Having concluded that the complainant failed to demonstrate he has a physical or mental impairment which makes achievement unusually difficult or limits his capacity to work, a question arises as to whether the respondent perceived him as having such an impairment. The commission does not believe the complainant demonstrated this was the case. The respondent's witnesses, Dave Litschauer, its building manager, and Mary Jane Palmer, its worker's compensation coordinator, did not acknowledge that they considered the complainant to have an impairment or permanent disability, and their testimony indicates that they were aware of the independent medical examiner's opinion to the contrary. While the complainant's doctors' restrictions were not admitted as proof of the underlying facts, they do establish what the respondent was told by the complainant, and they demonstrate that the respondent received contradictory information regarding the complainant's restrictions and the extent and nature of his back problem. It is difficult to argue that the respondent perceived the complainant as being disabled where it received extremely contradictory information about his condition, and where its own physician advised it he was not. Although the respondent's witnesses evidently believed the complainant had some sort of back condition, based on his repeated insistence that he had work restrictions and had difficulty performing the job, there is nothing to indicate that they considered this condition to constitute an impairment, within the meaning of the Act. To the contrary, the evidence suggests that the respondent believed the complainant suffered from a temporary back injury, which had not yet healed. Indeed, Ms. Palmer testified that, when the respondent met with the complainant in July of 2000 to discuss the independent medical examiner's opinion, the complainant repeatedly insisted that he would have been healed by that time if he had taken more time off or had worked a desk job. This statement would have justifiably led the respondent to conclude that the complainant's back problem, while causing him difficulties at the time, was but a temporary one.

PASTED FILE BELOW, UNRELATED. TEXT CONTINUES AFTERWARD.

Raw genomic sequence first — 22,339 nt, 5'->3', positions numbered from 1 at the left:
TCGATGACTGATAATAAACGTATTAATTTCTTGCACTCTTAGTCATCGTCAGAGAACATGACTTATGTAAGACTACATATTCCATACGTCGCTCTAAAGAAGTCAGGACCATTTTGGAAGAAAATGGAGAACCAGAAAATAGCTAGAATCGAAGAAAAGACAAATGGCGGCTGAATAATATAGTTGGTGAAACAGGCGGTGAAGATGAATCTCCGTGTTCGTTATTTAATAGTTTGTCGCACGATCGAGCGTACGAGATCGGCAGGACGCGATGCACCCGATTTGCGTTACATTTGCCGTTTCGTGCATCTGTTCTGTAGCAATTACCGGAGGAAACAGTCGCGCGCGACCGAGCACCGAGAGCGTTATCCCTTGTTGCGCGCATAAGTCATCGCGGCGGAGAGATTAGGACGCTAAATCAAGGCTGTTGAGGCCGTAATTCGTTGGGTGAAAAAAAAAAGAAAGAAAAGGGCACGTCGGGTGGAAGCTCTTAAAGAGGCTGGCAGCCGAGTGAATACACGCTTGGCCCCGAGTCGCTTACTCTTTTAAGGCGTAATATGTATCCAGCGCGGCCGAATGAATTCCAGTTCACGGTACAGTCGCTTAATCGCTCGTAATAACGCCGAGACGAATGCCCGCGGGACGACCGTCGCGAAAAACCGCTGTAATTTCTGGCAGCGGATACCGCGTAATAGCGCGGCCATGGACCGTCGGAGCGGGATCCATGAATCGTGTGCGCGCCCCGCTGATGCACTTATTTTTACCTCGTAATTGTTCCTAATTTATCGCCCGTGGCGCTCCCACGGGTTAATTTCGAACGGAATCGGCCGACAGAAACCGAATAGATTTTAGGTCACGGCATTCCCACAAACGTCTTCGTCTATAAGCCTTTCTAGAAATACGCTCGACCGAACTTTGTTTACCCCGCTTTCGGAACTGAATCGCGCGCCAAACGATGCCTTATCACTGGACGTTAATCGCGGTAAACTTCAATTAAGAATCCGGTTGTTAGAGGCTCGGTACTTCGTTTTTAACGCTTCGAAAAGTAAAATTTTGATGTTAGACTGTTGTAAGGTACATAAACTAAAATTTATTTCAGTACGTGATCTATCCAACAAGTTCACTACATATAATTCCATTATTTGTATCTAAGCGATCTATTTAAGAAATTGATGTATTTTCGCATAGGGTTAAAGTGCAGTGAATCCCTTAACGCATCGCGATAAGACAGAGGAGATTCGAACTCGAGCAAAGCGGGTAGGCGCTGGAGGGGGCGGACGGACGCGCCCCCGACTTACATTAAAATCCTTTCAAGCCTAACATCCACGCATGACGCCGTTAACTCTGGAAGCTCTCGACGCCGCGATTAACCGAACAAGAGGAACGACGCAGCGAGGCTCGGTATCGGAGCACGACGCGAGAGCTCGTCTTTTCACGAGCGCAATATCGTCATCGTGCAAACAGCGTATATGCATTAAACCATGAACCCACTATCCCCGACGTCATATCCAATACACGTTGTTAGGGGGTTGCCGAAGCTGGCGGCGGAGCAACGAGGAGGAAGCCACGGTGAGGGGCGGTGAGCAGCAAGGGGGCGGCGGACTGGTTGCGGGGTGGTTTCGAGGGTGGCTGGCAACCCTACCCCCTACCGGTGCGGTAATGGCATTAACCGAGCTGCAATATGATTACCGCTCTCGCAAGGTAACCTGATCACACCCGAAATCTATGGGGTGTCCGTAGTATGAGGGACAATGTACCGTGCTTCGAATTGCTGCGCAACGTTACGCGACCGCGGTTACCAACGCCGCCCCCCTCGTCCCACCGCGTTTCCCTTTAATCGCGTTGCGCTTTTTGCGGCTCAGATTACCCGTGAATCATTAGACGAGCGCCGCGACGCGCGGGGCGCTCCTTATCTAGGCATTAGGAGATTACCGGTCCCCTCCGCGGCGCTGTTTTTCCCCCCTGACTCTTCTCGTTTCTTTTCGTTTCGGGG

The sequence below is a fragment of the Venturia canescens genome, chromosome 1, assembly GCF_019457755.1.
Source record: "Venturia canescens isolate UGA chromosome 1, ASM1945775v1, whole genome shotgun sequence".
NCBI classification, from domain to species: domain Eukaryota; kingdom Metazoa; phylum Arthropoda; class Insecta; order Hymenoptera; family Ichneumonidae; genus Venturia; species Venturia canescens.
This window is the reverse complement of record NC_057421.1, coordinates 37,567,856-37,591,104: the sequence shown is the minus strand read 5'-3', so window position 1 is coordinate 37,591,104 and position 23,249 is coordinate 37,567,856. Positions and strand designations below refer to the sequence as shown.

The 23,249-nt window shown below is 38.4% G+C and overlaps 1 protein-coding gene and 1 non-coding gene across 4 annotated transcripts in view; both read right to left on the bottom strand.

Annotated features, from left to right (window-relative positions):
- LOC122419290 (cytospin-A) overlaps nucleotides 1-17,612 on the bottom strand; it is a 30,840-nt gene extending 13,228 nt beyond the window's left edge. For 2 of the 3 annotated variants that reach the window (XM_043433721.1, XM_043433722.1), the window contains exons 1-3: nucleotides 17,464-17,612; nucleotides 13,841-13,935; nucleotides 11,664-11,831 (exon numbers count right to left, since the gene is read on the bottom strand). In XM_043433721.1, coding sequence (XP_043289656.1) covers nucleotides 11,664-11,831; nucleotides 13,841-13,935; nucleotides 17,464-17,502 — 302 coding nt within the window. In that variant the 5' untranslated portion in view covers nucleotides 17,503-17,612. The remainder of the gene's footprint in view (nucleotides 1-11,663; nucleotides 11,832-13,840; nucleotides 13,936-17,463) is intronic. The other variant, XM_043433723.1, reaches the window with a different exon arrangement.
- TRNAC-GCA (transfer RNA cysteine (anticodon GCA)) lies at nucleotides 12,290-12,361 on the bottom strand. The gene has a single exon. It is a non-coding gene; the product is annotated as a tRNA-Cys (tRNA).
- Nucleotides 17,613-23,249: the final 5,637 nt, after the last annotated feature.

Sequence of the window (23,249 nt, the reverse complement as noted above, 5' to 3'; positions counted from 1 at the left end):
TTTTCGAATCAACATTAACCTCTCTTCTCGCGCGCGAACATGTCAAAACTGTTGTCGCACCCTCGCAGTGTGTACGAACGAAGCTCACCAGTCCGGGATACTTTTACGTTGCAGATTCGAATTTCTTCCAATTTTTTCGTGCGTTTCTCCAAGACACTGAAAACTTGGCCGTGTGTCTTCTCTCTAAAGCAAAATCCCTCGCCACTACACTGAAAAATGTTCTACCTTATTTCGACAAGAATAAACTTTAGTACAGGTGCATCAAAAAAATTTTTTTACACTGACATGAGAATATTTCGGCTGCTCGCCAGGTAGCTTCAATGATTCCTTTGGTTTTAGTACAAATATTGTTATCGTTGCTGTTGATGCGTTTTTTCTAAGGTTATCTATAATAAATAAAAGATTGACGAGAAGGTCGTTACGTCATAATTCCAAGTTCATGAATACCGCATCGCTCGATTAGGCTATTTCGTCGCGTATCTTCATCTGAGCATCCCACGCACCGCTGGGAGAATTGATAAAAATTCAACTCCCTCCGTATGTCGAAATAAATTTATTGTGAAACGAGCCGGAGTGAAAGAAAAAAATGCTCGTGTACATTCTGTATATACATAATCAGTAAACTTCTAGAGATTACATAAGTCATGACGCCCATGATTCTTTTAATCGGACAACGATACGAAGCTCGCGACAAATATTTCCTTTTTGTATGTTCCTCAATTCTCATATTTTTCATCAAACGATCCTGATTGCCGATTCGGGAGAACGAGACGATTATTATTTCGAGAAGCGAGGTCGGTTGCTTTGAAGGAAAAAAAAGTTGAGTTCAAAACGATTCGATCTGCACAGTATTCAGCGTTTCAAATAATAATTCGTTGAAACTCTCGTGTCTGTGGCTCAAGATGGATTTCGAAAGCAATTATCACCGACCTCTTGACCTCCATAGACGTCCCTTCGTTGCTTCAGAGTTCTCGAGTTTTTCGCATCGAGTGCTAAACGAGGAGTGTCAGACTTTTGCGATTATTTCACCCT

In his brief to the commission the complainant argues that he established he sustained a job-related injury in April of 2000, and that the respondent did not dispute medical assessments that his back problems limited his capacity to work until July 19, 2000, the date on which its physician examined him. The complainant states that the record makes it clear that his back injury did make achievement unusually difficult and severely limited his capacity to work, at least for a three-month period following his accident. However, the fact that the respondent believed he was limited in his ability to work for a three-month period suggests only that it viewed him as being temporarily disabled following his injury, and does not indicate that it perceived him as having an impairment as defined in City of La Crosse, 139 Wis. 2d 740.

The complainant also points out that one of the respondent's witnesses testified that the only reason he ceased to accommodate the complainant was that accommodations were only for temporary restrictions. The complainant suggests that this testimony supports an inference that the respondent perceived that the complainant had permanent restrictions and was, therefore, disabled. However, while an employee's request for permanent restrictions may lead an employer to perceive that he has a disability, such request does not compel a conclusion that the respondent viewed him as permanently disabled, and for the reasons set forth above, the commission is unpersuaded this was the case.

Because the commission agrees with the administrative law judge that the complainant failed to demonstrate he has a disability, within the meaning of the Act, such as would have triggered a duty to accommodate on the part of the respondent, the dismissal of his complaint is affirmed.

Attorney John S. Williamson, Jr.
Attorney Thomas W. Scrivner

Appealed to Circuit Court. Affirmed October 27, 2004.  Appealed to the Court of Appeals.  Affirmed, sub nom. Erickson v. LIRC and Quad Graphics , 2005 WI App 208, 704 N.W.2d 398.